OAKLAND, Calif. — Klay Thompson craved a little calm.
The Golden State Warriors guard needed something more to balance out his basketball routine, so he added meditation to help him get centered before games and better deal with the pressures of NBA life. Flip on some classical music or nature sounds and he's ready to relax his mind.
It takes consistent practice, just like that pretty jumper.
"I try to go 30 minutes," said Thompson, who is joined for some sessions by bulldog bestie, Rocco. "It's hard. It's very hard. An hour would be nice, but you've got to work up to that."
Thompson is in a good place right now, going to a fifth consecutive NBA Finals and chasing a three-peat with the Warriors.
Two-time reigning Finals Most Valuable Player Kevin Durant sat out injured for the entire Western Conference finals, leaving Thompson and Splash Brother Stephen Curry to take on an even greater load on both ends.
Thompson heads into Game 1 at the Toronto Raptors on Thursday night averaging 19.1 points these playoffs, having scored 22.6 points per game in the five games without Durant.
Mental preparation off the court is a major reason Thompson no longer lets things fester or bring him down, such as a tough loss or bad outing. He has said that earlier in his career it was hard to let go after games.
Now, he instead shrugs off a poor shooting performance with the simple notion of, "That's the way the basketball gods can be." Then, it's back to work.
Left off the All-NBA team? "Oh, I didn't?" he replied when told he hadn't made the cut.
Thompson did allow himself a little eye roll in disbelief, before adding: "It is what it is. I can't control it. Do I think there's that many guards better than me in the league? No, but that's the reason why we're still playing. So, I don't even want to get into it, honestly."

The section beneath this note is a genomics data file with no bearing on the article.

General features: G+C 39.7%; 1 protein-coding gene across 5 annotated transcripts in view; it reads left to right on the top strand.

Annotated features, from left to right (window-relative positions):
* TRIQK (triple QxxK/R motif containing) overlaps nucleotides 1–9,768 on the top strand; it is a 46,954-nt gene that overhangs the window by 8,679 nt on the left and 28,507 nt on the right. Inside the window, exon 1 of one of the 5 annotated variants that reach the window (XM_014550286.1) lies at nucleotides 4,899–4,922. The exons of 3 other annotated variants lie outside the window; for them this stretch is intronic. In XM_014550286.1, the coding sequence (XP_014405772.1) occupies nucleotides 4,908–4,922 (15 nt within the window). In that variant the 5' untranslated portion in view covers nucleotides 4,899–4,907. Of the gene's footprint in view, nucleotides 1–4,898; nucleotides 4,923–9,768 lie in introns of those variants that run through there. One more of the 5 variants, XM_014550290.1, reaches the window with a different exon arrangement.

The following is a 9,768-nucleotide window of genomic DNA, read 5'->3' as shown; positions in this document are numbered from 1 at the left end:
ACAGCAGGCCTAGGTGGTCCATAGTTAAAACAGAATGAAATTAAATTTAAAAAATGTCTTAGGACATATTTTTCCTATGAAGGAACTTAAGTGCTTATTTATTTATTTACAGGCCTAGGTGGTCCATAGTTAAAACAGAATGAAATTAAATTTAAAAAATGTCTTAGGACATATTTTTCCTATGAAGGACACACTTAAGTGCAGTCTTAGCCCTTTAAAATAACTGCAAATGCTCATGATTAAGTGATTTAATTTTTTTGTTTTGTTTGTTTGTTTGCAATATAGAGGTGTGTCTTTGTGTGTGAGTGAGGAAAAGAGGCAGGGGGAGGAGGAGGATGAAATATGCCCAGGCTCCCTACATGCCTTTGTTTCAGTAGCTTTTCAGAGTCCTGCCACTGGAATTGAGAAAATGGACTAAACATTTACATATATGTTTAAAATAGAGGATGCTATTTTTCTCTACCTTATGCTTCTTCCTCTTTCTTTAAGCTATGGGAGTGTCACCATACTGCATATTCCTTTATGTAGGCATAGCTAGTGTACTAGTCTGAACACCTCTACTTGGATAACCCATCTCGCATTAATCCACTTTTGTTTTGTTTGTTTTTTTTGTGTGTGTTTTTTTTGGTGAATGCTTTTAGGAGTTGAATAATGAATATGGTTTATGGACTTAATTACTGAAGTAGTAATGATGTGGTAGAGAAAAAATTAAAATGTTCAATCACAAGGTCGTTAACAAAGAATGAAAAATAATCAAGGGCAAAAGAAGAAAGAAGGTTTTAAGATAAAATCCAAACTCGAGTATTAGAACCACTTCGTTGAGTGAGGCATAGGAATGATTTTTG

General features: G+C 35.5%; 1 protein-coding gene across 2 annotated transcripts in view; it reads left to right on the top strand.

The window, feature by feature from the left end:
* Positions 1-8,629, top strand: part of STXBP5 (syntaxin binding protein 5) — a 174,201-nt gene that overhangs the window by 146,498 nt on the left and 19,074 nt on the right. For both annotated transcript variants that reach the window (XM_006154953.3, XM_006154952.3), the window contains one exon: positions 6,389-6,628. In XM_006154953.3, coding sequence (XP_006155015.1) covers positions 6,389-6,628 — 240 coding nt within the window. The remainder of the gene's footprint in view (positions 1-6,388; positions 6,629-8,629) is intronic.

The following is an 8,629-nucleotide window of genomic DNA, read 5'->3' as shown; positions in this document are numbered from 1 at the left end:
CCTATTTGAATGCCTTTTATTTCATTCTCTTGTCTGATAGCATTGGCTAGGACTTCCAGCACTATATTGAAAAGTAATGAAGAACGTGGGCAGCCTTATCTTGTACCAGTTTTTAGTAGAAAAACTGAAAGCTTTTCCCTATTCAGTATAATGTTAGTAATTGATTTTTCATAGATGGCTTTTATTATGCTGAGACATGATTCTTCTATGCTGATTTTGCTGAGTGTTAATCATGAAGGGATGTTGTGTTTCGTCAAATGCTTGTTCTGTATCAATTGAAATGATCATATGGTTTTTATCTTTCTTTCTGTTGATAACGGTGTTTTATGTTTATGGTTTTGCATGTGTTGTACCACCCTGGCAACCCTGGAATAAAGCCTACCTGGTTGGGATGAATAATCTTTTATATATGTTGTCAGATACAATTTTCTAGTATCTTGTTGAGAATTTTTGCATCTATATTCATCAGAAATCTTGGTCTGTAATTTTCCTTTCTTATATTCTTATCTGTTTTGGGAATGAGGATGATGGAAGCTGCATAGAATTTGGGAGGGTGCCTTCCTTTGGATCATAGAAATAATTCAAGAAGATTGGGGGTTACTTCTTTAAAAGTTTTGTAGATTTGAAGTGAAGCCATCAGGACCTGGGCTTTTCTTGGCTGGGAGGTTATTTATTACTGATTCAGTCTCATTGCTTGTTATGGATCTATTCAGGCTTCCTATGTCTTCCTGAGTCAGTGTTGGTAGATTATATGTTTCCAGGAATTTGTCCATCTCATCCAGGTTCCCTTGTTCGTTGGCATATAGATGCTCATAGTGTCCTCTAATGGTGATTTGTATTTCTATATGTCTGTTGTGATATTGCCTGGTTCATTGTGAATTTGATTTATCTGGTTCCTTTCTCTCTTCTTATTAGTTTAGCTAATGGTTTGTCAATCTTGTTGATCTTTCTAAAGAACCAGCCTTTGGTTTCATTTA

He credits meditation in part for how far he has come in handling everything as he wraps up his eighth NBA season.
Thompson added meditation and visualization into his routine the past couple of years. This is the typically stoic guard who plunged into the Pacific Ocean in Southern California before Game 4 of the first round against the Los Angeles Clippers following a performance that wasn't up to his "standards." He went out and scored 32 after that with six 3-pointers, making his first seven shots.
"The mind's so powerful. Just try to train the mind to deal with adversity in situations that are unpleasant but make you better in the long run, that's what I try to do," Thompson said when asked how he got involved in meditation. "Just a lot of reading on the internet and learning from coach [Steve] Kerr. Learned from Tony Robbins, too. It was cool talking to him last year. He had a great outlook on things. Just from veteran players. David West taught me a lot about that side of the game, the mental part."
Teammate Shaun Livingston can picture Thompson in a moment of complete serenity and peace — "100 percent, nothing would surprise me."
Dr. Michael Gervais, a high-performance psychologist who has worked closely with the Seattle Seahawks, NBA players, USA Volleyball and other Olympic athletes, applauds Thompson taking up meditation on his own.
"So often we hold up world-leading athletes on a pedestal for their physical abilities, missing the deeper and extraordinary commitment they make toward pursuing their potential," Gervais said. "There are only three things we can train as humans: our craft, our bodies, and our mind. World-class athletes don't leave any of those up to chance — why should the rest of us?"
The 29-year-old Thompson takes time the night before a game to think ahead. It doesn't matter if he's in the driveway or hanging out in his backyard with beloved Rocco — "just random," he said.
Sometimes he envisions each shot from a given spot on the floor that could present itself over the course of a game.
"Andre Iguodala told me that Tiger Woods visualizes every single shot he shoots on 18 holes on the golf course, so if he can do that, that's incredible," Thompson said. "That's so many golf swings. I try to do the same approach to basketball. I just try to visualize, get in my spots, what my opponent is going to do. Yeah, so when you come to the game, you've kind of seen it before."